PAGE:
Presentation is loading. Please wait.

Presentation is loading. Please wait.

Signs of Damage: Laboratory Roots, Assessment, & Treatment

Similar presentations

Presentation on theme: "Signs of Damage: Laboratory Roots, Assessment, & Treatment"— Presentation transcript:

1 Signs of Damage: Laboratory Roots, Assessment, & Treatment
Eb Blakely, Ph.D., BCBA-D Quest, Inc. & Florida Institute of Technology

2 Signs of Damage: Skinner
From "Contingencies of Reinforcement" Page 51: "The principle also holds for aggressive behavior. At a time when men were often plundered and killed, by animals and other men, it was important that any behavior which harmed or frightened predators should be quickly learned and long sustained. Those who were most strongly reinforced by evidences of damage to others should have been most likely to survive." Page 129: "A person who is at the moment aggressive is one who, among other characteristics, shows a heightened probability of behaving verbally or nonverbally in such a way that someone is damaged..." Page 195: "Azrin, for example, has studied the stereotyped, mutually aggressive behavior evoked when two organisms receive brief electric shocks. But he and his associates have also demonstrated that the opportunity to engage in such behavior functions as a reinforcer and, as such, may be used to shape an indefinite number of "aggressive" operants of arbitrary topographies. Evidence of damage to others may be reinforcing for phylogenic reasons because it is associated with competitive survival. Competition in the current environment may make it reinforcing for ontogenic reasons."

3 Signs of Damage: Stimuli
What stimuli are involved? Visual stimuli – blood, bruising, scratches, “upset” expressions Auditory stimuli – crying, screaming, reports of harm or ill fortune Damage to environment Response produced stimuli – pressure on teeth, pressure on hands/feet

4 Early Non-Human Research
Shock “elicited” fighting Subjects: Rats Procedure: Rats exposed to shock Measure: # of episodes of fighting Aggression was called “reflexive” Results: Most shocks evoked fighting

5 Early Non-Human Research
Shock “elicited” biting of inanimate objects Subjects: Rats Procedure: Rats exposed to shock Measure: # of episodes of biting of metal, wood, or rubber targets

6 Human Application Pain may evoke aggression reinforced by signs of damage Headache Dental work Aggression to perpetrator

7 Early Non-Human Research
Aggression associated with schedules of reinf Subjects: Pigeons Procedure: Ss exposed to FR 50 Measure: # attacks to target pigeon Results: Most attacks occurred after reinforcer offset

8 Early Non-Human Research
What kind of target is most often attacked? Subjects: Pigeons Procedure: Ss exposed to FR Measure: # attacks to target (Mirror, Live protected, Stuffed)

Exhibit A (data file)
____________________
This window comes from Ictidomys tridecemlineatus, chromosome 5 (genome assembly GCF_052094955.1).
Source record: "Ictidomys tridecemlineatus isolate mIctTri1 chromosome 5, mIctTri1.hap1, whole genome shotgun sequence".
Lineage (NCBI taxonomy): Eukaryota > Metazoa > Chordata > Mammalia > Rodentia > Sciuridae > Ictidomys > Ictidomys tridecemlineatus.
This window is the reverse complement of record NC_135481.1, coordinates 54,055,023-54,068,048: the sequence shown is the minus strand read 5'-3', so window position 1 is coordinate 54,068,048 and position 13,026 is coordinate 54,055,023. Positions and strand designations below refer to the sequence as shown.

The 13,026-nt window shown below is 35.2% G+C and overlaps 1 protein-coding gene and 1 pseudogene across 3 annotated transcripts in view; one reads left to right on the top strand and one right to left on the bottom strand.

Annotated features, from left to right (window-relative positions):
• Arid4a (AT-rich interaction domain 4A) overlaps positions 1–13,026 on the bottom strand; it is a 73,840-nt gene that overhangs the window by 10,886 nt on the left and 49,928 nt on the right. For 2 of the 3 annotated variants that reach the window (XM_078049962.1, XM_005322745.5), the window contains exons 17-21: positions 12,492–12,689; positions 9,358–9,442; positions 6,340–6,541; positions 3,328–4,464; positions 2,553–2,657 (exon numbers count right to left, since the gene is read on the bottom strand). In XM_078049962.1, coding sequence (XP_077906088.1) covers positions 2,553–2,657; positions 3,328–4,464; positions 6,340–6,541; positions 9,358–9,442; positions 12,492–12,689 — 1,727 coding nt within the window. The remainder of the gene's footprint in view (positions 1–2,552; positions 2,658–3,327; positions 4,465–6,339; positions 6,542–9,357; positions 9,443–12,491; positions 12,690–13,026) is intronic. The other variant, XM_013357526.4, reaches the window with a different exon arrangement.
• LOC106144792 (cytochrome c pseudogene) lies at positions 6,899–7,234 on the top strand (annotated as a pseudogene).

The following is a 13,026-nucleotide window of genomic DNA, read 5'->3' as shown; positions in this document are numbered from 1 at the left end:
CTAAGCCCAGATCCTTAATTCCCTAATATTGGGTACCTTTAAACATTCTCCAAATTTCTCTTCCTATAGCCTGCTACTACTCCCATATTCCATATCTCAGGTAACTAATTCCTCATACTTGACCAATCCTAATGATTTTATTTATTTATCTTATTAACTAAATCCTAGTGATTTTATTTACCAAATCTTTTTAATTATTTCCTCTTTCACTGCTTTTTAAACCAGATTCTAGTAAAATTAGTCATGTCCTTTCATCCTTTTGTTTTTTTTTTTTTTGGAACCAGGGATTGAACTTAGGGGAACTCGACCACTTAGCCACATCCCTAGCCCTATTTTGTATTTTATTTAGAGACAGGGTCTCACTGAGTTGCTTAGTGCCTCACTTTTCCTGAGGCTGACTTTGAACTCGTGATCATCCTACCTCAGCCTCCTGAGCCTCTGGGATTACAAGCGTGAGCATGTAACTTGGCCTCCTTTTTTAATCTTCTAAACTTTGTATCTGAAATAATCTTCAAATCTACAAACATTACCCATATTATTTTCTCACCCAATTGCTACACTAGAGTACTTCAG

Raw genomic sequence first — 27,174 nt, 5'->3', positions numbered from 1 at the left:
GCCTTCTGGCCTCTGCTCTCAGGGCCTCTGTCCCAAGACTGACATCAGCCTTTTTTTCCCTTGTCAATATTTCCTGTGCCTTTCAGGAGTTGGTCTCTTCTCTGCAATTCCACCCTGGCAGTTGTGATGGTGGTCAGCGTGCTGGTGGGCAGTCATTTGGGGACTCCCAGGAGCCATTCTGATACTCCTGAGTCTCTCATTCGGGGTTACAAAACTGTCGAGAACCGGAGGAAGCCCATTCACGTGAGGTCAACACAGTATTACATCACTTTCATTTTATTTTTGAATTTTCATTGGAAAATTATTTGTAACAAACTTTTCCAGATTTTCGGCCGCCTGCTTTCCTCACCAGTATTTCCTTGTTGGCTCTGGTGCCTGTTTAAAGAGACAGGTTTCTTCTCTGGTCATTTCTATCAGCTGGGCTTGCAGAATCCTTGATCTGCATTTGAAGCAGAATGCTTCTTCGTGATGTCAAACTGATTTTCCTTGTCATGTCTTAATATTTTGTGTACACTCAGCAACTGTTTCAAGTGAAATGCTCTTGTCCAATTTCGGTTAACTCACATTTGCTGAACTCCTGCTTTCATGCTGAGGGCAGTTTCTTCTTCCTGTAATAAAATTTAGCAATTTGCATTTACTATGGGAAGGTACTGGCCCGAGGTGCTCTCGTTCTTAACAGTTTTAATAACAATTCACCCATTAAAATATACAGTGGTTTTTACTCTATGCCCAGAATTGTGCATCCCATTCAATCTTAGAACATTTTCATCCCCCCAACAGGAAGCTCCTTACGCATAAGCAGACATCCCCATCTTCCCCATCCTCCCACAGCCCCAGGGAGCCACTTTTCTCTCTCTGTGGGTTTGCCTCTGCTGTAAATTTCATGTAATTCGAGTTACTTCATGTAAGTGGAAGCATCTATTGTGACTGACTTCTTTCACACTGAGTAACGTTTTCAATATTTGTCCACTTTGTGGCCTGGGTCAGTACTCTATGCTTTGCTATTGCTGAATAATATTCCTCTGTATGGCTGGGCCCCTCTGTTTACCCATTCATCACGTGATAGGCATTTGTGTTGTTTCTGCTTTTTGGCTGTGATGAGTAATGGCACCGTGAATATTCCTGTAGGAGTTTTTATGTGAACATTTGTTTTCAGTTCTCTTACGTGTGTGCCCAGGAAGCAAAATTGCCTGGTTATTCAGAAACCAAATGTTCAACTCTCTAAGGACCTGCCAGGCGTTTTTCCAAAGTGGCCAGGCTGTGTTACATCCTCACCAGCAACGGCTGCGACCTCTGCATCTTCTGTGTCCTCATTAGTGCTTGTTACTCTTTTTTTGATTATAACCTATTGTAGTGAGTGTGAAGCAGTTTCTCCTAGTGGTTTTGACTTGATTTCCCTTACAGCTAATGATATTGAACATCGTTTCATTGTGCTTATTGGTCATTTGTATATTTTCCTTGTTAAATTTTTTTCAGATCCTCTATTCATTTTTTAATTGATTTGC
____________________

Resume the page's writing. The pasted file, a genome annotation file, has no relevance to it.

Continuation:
9 Early Non-Human Research
Biting as a function of FR size Subjects: Squirrel monkeys Procedure: Ss exposed to FR schedules (50-200) Measure: # bites of a rubber hose Results: Most biting occurred after reinforcer offset as a function of ratio size

10 Early Non-Human Research
Biting during extinction of responding

11 Human Application Reinforcer offset: Leaving reinforcement programs
Large work requirements with tiny reinforcers!

12 Early Non-Human Research
Opportunity to Aggress: Is it a reinforcer? Subjects: Pigeons Procedure: 1) FI schedule for food and 2) 2nd key pecks  access to a target pigeon

13 Recent Non-Human Research
Opportunity to Aggress: Is it a reinforcer? Subjects: Mice Procedure: Intruder mouse presented after completion of FR 8 vs Ext Results: Concurrent food schedule not needed Go

14 Human Application “I just want to break something!!”
Seeking out targets Animal abuse

15 Summary Aversive stimuli will evoke aggression
Shock Reinforcement offset Work requirements Heat Strikes to body The opportunity to aggress will function as a reinforcer for behavior Most likely occurs when aversive stimuli are present May occur without “motivators”

16 Conclusions Aggression evoked by aversive stimuli is not “reflexive”
If operant, what reinforces it? Signs of damage (cf Skinner): cowering, crying, blood, running away Pressure on body part used to attack (e.g., teeth, fists) How do we talk about this? Signs of damage-related stimuli may be naturally reinforcing in some species, or some members of a species EO s may be aversive events, schedules of reinforcement, and reinforcement termination. We should address this in behavioral assessment and Tx

17 Implications Standard Functional Analyses Unclear results